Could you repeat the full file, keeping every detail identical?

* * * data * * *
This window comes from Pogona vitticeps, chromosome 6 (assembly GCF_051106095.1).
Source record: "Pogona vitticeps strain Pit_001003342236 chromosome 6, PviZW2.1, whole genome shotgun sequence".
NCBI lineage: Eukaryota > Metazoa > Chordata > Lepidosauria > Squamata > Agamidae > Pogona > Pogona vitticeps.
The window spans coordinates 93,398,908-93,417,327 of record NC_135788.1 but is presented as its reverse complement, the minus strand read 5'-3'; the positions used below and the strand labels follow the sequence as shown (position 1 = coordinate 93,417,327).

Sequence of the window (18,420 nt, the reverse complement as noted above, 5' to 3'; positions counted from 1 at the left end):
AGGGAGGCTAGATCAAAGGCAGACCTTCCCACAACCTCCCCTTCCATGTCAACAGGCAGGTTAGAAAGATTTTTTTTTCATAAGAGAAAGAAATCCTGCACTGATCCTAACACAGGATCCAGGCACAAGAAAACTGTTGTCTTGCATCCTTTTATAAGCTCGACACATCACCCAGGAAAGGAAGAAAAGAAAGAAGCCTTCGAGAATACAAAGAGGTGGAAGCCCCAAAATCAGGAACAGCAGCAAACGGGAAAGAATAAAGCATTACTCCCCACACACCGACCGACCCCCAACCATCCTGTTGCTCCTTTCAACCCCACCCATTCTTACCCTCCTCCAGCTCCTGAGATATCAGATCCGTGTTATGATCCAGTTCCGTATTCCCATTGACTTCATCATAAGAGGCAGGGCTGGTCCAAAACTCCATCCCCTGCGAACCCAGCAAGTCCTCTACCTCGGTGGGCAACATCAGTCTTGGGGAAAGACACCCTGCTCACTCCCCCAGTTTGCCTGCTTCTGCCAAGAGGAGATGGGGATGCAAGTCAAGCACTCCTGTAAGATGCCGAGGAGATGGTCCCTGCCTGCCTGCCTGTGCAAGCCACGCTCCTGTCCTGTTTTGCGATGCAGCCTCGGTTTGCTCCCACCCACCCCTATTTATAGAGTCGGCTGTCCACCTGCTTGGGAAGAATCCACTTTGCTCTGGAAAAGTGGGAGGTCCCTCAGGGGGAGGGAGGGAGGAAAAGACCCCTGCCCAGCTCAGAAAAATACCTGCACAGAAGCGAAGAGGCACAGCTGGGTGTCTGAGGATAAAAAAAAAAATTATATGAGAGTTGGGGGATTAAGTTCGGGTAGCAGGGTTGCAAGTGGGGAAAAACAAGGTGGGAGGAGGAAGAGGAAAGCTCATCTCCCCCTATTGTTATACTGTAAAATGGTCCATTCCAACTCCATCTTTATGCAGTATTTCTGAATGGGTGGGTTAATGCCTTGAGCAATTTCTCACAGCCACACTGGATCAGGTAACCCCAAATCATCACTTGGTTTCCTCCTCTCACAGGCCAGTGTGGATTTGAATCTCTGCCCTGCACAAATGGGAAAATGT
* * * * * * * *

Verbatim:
This window comes from Pogona vitticeps, chromosome 6 (assembly GCF_051106095.1).
Source record: "Pogona vitticeps strain Pit_001003342236 chromosome 6, PviZW2.1, whole genome shotgun sequence".
NCBI lineage: Eukaryota > Metazoa > Chordata > Lepidosauria > Squamata > Agamidae > Pogona > Pogona vitticeps.
The window spans coordinates 93,398,908-93,417,327 of record NC_135788.1 but is presented as its reverse complement, the minus strand read 5'-3'; the positions used below and the strand labels follow the sequence as shown (position 1 = coordinate 93,417,327).

Sequence of the window (18,420 nt, the reverse complement as noted above, 5' to 3'; positions counted from 1 at the left end):
AGGGAGGCTAGATCAAAGGCAGACCTTCCCACAACCTCCCCTTCCATGTCAACAGGCAGGTTAGAAAGATTTTTTTTTCATAAGAGAAAGAAATCCTGCACTGATCCTAACACAGGATCCAGGCACAAGAAAACTGTTGTCTTGCATCCTTTTATAAGCTCGACACATCACCCAGGAAAGGAAGAAAAGAAAGAAGCCTTCGAGAATACAAAGAGGTGGAAGCCCCAAAATCAGGAACAGCAGCAAACGGGAAAGAATAAAGCATTACTCCCCACACACCGACCGACCCCCAACCATCCTGTTGCTCCTTTCAACCCCACCCATTCTTACCCTCCTCCAGCTCCTGAGATATCAGATCCGTGTTATGATCCAGTTCCGTATTCCCATTGACTTCATCATAAGAGGCAGGGCTGGTCCAAAACTCCATCCCCTGCGAACCCAGCAAGTCCTCTACCTCGGTGGGCAACATCAGTCTTGGGGAAAGACACCCTGCTCACTCCCCCAGTTTGCCTGCTTCTGCCAAGAGGAGATGGGGATGCAAGTCAAGCACTCCTGTAAGATGCCGAGGAGATGGTCCCTGCCTGCCTGCCTGTGCAAGCCACGCTCCTGTCCTGTTTTGCGATGCAGCCTCGGTTTGCTCCCACCCACCCCTATTTATAGAGTCGGCTGTCCACCTGCTTGGGAAGAATCCACTTTGCTCTGGAAAAGTGGGAGGTCCCTCAGGGGGAGGGAGGGAGGAAAAGACCCCTGCCCAGCTCAGAAAAATACCTGCACAGAAGCGAAGAGGCACAGCTGGGTGTCTGAGGATAAAAAAAAAAATTATATGAGAGTTGGGGGATTAAGTTCGGGTAGCAGGGTTGCAAGTGGGGAAAAACAAGGTGGGAGGAGGAAGAGGAAAGCTCATCTCCCCCTATTGTTATACTGTAAAATGGTCCATTCCAACTCCATCTTTATGCAGTATTTCTGAATGGGTGGGTTAATGCCTTGAGCAATTTCTCACAGCCACACTGGATCAGGTAACCCCAAATCATCACTTGGTTTCCTCCTCTCACAGGCCAGTGTGGATTTGAATCTCTGCCCTGCACAAATGGGAAAATGT